Where can I find the current copy of
All versions of BIND since 9.8.x use the same
bind-keys. The current copy of the
bind.keys file can be found on our FTP site: BIND 9.8.x and higher
How is the
bind.keys file used?
named starts, it needs certain information, such as how to reach the root servers, before it can respond to recursive queries. If
named is configured to do DNSSEC validation, it also needs to have starting trust anchors. While all of this information is configurable via the
named.conf file, ISC has tried to make the configuration files simpler by compiling this information so that it doesn’t have to be set in the
BIND 9 has offered root hints (initial priming of root servers) for years. If you don’t put a hints file in
named will use the one compiled in hints.
Configuring trust anchors for DNSSEC validation has required adding trusted-keys statements explicitly into the
named.conf file. ISC provides a
bind.keys file that contains the root key and the DLV key. (Note that the DLV has been decommissioned and we recommend updating resolver configurations that query the DLV.)
For Current Releases (BIND 9.11 and higher):
- If you configure your own managed-keys statement in
named.conf, this will take precedence.
- If you put “dnssec-validation auto” in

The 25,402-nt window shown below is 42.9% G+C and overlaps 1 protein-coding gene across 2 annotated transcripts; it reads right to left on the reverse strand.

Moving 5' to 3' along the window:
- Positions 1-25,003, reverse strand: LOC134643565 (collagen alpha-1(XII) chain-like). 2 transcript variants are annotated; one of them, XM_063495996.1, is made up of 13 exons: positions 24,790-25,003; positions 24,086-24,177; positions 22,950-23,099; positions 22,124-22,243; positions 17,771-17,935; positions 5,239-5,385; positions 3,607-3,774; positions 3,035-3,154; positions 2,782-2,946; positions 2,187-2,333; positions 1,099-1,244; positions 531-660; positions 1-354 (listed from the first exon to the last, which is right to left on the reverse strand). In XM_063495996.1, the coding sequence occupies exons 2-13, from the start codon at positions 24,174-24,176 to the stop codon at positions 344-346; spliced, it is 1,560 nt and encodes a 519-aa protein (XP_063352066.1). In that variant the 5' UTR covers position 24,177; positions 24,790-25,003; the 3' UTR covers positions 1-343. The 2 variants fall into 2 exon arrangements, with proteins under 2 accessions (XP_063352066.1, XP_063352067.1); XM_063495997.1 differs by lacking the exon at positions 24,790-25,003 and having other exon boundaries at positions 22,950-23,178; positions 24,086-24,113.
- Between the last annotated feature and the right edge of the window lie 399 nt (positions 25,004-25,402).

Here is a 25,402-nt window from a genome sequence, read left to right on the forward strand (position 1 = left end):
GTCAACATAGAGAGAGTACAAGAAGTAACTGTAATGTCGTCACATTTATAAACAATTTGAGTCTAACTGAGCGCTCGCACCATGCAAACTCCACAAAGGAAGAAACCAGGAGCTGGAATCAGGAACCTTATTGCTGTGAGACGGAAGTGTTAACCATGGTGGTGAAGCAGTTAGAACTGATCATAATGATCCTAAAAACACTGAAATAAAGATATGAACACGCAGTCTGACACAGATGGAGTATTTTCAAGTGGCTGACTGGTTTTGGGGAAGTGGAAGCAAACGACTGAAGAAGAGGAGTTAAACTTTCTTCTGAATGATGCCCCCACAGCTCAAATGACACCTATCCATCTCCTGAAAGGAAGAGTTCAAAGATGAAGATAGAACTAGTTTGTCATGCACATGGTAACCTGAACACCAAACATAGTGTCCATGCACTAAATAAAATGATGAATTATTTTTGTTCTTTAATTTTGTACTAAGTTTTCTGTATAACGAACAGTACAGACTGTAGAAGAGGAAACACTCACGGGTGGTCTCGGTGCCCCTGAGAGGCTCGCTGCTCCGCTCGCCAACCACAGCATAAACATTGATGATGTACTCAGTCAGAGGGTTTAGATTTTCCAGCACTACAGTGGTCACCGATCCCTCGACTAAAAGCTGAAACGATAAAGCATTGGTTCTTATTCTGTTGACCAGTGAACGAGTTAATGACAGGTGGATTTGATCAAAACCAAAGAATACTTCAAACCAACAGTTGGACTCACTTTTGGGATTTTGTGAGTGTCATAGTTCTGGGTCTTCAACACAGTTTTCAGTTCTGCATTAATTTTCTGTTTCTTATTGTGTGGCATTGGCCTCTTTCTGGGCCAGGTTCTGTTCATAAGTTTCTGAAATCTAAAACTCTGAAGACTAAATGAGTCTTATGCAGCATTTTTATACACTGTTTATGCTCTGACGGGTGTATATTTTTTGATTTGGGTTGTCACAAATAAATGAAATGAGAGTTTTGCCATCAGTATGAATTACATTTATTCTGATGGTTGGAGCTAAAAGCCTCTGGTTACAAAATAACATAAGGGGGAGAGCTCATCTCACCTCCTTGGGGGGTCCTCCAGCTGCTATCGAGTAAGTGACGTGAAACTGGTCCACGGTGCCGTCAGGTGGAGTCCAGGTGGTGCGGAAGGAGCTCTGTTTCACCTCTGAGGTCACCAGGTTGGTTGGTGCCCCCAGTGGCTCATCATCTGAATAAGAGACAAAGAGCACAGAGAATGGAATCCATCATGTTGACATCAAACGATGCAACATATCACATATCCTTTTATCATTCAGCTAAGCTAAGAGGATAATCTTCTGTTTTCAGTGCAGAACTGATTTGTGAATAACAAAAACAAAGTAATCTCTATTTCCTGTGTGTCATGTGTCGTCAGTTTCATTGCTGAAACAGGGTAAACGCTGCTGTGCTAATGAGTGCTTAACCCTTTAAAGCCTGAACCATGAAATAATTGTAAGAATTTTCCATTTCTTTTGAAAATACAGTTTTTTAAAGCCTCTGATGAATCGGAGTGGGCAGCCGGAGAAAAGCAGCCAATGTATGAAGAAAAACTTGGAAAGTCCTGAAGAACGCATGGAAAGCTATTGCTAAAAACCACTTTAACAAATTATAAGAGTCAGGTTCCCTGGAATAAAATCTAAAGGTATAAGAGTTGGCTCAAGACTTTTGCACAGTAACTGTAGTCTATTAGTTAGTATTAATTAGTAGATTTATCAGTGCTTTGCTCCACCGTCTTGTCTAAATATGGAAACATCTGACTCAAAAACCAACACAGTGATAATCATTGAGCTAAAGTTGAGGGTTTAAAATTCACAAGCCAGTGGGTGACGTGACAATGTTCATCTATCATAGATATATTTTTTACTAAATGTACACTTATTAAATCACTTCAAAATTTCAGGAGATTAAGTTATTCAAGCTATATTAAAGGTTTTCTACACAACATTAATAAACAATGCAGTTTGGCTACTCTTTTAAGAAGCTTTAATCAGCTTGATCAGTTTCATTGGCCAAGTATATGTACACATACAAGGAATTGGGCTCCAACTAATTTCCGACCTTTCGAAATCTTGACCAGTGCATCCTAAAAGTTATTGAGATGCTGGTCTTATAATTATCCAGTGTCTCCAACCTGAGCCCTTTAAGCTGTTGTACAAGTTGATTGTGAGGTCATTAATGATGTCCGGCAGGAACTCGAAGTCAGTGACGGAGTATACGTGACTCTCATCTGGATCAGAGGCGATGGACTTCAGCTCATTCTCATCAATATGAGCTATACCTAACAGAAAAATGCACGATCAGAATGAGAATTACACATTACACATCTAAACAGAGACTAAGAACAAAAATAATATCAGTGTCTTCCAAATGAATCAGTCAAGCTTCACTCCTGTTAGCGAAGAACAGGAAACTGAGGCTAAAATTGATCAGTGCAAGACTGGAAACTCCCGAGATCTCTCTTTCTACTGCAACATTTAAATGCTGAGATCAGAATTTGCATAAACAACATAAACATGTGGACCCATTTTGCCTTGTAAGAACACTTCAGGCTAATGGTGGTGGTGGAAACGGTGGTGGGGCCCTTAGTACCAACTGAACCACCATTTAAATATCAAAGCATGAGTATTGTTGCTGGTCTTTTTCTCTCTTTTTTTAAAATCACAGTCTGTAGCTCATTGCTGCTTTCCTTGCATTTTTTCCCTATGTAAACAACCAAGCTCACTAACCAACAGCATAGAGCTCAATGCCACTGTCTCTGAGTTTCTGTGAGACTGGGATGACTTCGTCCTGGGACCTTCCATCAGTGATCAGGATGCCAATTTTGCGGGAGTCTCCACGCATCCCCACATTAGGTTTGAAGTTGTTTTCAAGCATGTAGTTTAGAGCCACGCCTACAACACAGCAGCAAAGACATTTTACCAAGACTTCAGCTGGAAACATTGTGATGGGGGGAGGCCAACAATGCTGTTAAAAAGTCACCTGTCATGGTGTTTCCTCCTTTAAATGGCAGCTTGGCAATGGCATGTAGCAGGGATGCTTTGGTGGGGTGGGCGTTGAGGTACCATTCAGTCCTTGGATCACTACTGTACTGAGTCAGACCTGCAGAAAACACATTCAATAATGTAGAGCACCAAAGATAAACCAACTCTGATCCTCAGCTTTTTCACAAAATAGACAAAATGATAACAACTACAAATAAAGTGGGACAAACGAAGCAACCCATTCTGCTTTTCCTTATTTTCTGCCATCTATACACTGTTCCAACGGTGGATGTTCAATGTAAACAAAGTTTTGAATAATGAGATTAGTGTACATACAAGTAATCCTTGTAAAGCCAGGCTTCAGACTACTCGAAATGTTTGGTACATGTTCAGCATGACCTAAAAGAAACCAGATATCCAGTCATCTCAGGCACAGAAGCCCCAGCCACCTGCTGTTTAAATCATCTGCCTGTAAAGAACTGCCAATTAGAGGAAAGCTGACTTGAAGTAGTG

namedwill read the root key from bind.keys the first time it executes.
- If you don’t have anything in
named.confand there is no
namedwill use the one compiled in keys.
Note: these are managed keys, so this is only applies the first time you execute
named. Assuming that the keys are not already expired (in which case
named will log that the key is expired and validation will not work),
named will use RFC 5011 to detect new keys and will automatically roll and maintain keys. Once
named is managing the keys, the current keys will be in
managed-keys.bind or *.mkeys, if you use views.
Earlier versions of BIND
BIND 9.6 and 9.7 included
bind.keys files with the same keys in a slightly different format. We are not providing updated
bind.keys files for these releases as they are well past end-of-life. If you are using them, we recommend upgrading to a supported version.